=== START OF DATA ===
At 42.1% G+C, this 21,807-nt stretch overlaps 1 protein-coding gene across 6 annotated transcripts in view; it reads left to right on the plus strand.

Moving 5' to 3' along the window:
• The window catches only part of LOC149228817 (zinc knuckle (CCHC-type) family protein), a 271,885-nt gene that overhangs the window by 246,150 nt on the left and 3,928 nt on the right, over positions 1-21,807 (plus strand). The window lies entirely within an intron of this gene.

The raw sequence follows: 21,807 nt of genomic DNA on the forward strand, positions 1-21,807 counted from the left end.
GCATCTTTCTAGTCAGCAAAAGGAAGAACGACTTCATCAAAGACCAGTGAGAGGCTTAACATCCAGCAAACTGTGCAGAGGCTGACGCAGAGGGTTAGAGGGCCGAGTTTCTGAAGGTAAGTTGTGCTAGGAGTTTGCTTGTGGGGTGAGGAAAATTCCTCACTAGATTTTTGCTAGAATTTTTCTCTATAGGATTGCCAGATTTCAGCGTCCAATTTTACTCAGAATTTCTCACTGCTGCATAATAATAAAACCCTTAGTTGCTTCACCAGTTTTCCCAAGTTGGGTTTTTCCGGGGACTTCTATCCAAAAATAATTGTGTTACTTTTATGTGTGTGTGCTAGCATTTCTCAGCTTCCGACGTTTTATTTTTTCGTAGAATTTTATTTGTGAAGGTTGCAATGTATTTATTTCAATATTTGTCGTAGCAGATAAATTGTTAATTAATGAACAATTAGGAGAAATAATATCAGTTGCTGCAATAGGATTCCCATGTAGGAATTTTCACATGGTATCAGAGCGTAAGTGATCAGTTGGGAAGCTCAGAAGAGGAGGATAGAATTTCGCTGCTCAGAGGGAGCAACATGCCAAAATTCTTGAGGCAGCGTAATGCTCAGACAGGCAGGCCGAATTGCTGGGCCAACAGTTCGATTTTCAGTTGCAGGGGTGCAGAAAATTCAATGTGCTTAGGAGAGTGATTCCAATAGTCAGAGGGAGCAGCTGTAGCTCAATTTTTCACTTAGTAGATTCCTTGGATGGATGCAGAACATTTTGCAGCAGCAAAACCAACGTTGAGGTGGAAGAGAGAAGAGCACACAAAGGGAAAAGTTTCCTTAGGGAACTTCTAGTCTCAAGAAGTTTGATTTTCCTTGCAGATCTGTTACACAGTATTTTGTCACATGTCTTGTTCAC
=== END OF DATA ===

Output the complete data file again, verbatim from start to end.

At 42.1% G+C, this 21,807-nt stretch overlaps 1 protein-coding gene across 6 annotated transcripts in view; it reads left to right on the plus strand.

Moving 5' to 3' along the window:
• The window catches only part of LOC149228817 (zinc knuckle (CCHC-type) family protein), a 271,885-nt gene that overhangs the window by 246,150 nt on the left and 3,928 nt on the right, over positions 1-21,807 (plus strand). The window lies entirely within an intron of this gene.

The raw sequence follows: 21,807 nt of genomic DNA on the forward strand, positions 1-21,807 counted from the left end.
GCATCTTTCTAGTCAGCAAAAGGAAGAACGACTTCATCAAAGACCAGTGAGAGGCTTAACATCCAGCAAACTGTGCAGAGGCTGACGCAGAGGGTTAGAGGGCCGAGTTTCTGAAGGTAAGTTGTGCTAGGAGTTTGCTTGTGGGGTGAGGAAAATTCCTCACTAGATTTTTGCTAGAATTTTTCTCTATAGGATTGCCAGATTTCAGCGTCCAATTTTACTCAGAATTTCTCACTGCTGCATAATAATAAAACCCTTAGTTGCTTCACCAGTTTTCCCAAGTTGGGTTTTTCCGGGGACTTCTATCCAAAAATAATTGTGTTACTTTTATGTGTGTGTGCTAGCATTTCTCAGCTTCCGACGTTTTATTTTTTCGTAGAATTTTATTTGTGAAGGTTGCAATGTATTTATTTCAATATTTGTCGTAGCAGATAAATTGTTAATTAATGAACAATTAGGAGAAATAATATCAGTTGCTGCAATAGGATTCCCATGTAGGAATTTTCACATGGTATCAGAGCGTAAGTGATCAGTTGGGAAGCTCAGAAGAGGAGGATAGAATTTCGCTGCTCAGAGGGAGCAACATGCCAAAATTCTTGAGGCAGCGTAATGCTCAGACAGGCAGGCCGAATTGCTGGGCCAACAGTTCGATTTTCAGTTGCAGGGGTGCAGAAAATTCAATGTGCTTAGGAGAGTGATTCCAATAGTCAGAGGGAGCAGCTGTAGCTCAATTTTTCACTTAGTAGATTCCTTGGATGGATGCAGAACATTTTGCAGCAGCAAAACCAACGTTGAGGTGGAAGAGAGAAGAGCACACAAAGGGAAAAGTTTCCTTAGGGAACTTCTAGTCTCAAGAAGTTTGATTTTCCTTGCAGATCTGTTACACAGTATTTTGTCACATGTCTTGTTCAC